Monroe, Vaughn

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Monroe, Vaughn

Monroe, Vaughn, American singer, bandleader, and trumpeter; b. Akron, Ohio, Oct. 7, 1911; d. Stuart, Fla., May 21, 1973. As both an orchestra leader and a solo singer, Monroe successfully straddled the Swing Era and the “sing era” that followed it in popular music. His sonorous baritone did well with ballads such as “There! I’ve Said It Again” and “I Wish I Didn’t Love You So” and worked equally well on specialty material such as the seasonal “Let It Snow! Let It Snow! Let It Snow!” and the Western-themed “Riders in the Sky (A Cowboy Legend),” both of which were chart-topping hits for him. All told, Monroe had 25 Top-Ten hits between 1940 and 1954.

The son of Ira C. and Mabel Louisa Maahs Monroe, Vaughn Monroe grew up in Wise, where he took up the trumpet at age 11 and won a statewide contest on the instrument at 15. Although he aspired to become an opera singer, he began singing and playing in dance bands around Pittsburgh to help pay for his tuition at the Carnegie Inst. of Technology, which he attended from 1929 to 1932. He dropped out of school to play with the orchestra of Austin Wylie in Cleveland, then worked with Larry Funk’s Orch. from 1933 to 1936 while taking courses at the New England Cons, of Music. He joined the orchestra of bandleader and booker Jack Marshard in Boston in 1936; in 1937 he began fronting one of Marshard’s bands. In 1939 he organized his own sweet society orchestra for an engagement at Seller’s Ten Acres, a roadhouse in Wayland, Mass., then dissolved it and reorganized a more swingoriented unit that debuted in April 1940. On April 2 he married Marian Baughman; they had two daughters.

Monroe signed to RCA Victor Records and began recording for its discount- priced Bluebird subsidiary. (After two years he was promoted to the main label.) His first hit, ’There I Go” (music by Irving Weiser, lyrics by Hy Zart), peaked in the Top Ten in December 1940. In the spring of 1941 he gained national attention with an appearance at Frank Dailey’s Meadowbrook in Cedar Grove, N.J., one of the premier venues for swing bands, and he performed from the hall in the first remote broadcast on the national radio series Matinee at Meadowbrook on May 24. He had his first regular spot on radio with the quiz show How’m I Doiri? from January to October 1942. That October he finally scored a second Top Ten hit with “My Devotion” (music and lyrics by Roc Hillman and Johhny Napton), then returned to the Top Ten in December with the war-themed “When the Lights Go on Again (All over the World)” (music and lyrics by Eddie Seiler, Sol Marcus, and Bennie Benjamin).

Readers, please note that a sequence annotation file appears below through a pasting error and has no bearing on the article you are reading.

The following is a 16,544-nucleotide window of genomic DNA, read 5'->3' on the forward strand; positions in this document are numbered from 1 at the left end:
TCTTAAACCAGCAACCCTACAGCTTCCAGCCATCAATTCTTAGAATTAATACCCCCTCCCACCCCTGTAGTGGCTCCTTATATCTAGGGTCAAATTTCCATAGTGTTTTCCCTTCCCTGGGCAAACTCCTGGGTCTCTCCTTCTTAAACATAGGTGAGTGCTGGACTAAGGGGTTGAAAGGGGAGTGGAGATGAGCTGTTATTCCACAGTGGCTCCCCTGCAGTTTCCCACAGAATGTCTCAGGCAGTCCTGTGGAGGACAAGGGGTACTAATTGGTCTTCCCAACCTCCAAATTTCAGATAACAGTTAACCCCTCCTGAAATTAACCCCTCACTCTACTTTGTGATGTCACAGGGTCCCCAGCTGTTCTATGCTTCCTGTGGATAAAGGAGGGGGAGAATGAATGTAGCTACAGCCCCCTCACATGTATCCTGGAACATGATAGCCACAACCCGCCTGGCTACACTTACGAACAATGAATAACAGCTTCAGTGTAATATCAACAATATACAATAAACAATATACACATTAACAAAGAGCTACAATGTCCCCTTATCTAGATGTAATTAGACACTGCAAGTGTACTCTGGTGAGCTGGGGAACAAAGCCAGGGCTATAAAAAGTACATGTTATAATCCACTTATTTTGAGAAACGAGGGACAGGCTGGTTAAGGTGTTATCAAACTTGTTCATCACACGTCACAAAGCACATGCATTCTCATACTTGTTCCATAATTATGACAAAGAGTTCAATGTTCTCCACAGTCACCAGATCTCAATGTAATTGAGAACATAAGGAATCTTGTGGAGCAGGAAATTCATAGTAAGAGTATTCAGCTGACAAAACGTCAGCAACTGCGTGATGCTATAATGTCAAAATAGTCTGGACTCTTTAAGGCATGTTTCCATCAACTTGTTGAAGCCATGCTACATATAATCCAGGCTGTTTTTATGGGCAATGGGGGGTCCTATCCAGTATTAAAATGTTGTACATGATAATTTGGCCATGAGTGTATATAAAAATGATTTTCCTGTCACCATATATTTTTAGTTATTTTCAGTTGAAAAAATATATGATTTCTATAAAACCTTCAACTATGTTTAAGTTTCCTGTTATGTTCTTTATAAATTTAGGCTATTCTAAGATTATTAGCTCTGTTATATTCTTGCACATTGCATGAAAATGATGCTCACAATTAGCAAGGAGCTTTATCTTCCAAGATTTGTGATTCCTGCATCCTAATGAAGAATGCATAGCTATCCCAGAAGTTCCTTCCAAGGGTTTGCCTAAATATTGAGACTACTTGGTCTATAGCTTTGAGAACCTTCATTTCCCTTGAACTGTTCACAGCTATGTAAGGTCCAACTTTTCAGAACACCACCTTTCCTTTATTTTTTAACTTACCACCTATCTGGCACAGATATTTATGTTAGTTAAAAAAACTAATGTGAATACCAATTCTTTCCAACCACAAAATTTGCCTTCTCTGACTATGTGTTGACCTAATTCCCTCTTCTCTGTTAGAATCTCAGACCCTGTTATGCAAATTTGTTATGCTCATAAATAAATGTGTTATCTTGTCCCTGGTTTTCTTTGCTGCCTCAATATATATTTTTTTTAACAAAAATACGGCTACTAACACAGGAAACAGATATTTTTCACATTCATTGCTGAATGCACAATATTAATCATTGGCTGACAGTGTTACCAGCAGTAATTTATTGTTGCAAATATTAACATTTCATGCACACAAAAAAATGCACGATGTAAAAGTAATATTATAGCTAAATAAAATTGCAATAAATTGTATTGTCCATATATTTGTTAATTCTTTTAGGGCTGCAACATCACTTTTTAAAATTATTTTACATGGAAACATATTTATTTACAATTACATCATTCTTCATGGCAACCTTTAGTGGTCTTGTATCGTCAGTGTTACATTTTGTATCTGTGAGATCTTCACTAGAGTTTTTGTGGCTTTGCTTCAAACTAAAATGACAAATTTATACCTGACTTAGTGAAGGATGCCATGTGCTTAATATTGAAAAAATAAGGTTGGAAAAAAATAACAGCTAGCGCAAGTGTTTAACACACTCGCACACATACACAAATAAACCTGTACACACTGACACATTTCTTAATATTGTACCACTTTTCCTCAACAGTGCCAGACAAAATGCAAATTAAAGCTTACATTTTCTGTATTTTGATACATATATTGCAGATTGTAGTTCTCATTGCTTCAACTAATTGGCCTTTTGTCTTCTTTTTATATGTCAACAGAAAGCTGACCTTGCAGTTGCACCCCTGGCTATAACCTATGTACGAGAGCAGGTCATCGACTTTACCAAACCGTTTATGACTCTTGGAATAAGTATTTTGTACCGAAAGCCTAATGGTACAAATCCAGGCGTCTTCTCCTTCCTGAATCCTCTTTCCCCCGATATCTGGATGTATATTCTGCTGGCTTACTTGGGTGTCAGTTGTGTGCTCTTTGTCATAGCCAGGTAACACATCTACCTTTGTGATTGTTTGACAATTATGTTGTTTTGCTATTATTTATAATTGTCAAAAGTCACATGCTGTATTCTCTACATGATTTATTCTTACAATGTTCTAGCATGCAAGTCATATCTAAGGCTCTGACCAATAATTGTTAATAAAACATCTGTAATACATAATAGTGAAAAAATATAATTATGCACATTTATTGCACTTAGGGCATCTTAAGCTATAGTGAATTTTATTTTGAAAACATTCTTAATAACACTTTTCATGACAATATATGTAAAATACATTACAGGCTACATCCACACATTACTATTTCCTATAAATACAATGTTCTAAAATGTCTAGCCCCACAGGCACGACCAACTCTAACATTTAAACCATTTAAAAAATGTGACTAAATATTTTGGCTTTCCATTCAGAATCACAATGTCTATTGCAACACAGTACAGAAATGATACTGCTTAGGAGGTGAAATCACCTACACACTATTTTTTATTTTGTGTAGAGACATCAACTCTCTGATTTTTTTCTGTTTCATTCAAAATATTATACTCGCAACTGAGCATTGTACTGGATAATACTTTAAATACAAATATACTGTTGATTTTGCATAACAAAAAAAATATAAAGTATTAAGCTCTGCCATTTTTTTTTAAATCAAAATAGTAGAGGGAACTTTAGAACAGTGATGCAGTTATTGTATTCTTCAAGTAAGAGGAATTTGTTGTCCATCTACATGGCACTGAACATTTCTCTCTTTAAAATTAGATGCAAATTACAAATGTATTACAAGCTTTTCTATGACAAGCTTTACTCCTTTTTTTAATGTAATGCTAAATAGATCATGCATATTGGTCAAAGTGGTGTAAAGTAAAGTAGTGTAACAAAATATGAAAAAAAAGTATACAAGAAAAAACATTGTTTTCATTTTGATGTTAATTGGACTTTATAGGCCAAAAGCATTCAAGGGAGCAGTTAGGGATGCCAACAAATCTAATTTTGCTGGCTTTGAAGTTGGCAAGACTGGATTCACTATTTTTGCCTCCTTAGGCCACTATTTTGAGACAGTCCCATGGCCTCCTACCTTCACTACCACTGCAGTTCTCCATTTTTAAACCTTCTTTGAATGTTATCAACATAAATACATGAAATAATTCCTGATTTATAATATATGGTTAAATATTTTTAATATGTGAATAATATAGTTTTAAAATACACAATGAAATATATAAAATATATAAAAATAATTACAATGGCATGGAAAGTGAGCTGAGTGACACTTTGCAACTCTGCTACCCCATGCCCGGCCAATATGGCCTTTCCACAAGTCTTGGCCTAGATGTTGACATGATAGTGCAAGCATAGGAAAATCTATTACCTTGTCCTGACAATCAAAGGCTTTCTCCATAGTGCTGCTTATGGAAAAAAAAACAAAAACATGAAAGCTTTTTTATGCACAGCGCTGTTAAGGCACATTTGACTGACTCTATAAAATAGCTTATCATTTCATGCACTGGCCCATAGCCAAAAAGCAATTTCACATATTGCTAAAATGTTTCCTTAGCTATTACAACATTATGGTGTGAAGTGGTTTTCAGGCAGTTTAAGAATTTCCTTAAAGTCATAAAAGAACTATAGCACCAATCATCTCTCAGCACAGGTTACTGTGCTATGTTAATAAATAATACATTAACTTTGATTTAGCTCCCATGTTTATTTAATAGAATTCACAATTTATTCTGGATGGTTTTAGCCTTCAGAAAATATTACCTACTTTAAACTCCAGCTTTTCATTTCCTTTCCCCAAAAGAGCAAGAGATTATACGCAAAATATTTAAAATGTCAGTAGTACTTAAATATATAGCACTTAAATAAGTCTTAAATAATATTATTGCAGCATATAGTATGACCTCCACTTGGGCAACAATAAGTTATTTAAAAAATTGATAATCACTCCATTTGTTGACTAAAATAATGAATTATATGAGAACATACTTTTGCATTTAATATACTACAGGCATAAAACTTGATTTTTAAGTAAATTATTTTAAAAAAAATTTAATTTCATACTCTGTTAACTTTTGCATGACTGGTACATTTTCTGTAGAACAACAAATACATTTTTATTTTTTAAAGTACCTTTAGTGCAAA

Like other recording artists, Monroe was stymied by the musicians’ union recording ban that prevailed during the war years, but he paired with his female vocal group, the Four Lee Sisters, for an a cappella recording of “Let’s Get Lost” (music by Jimmy McHugh, lyrics by Frank Loesser) that reached the Top Ten in June 1943. He appeared with his band in the motion picture Meet the People, released in September 1944. With the lifting of the ban in November 1944, he quickly scored several Top Ten hits, including a duet with his female singer, Marilyn Duke, on “The Trolley Song” (music and lyrics by Hugh Martin and Ralph Blane) in January 1945; “Rum and Coca-Cola” (music and lyrics by Morey Amsterdam, Paul Baron, and Jeri Sullivan, based on a song with music and lyrics by Massie Patterson and Lionel Belasco) in March; and “There! I’ve Said It Again” (music and lyrics by Redd Evans and Dave Mann), which went to #1 in May and sold a million copies. In November he topped the album charts with On the Moonbeam.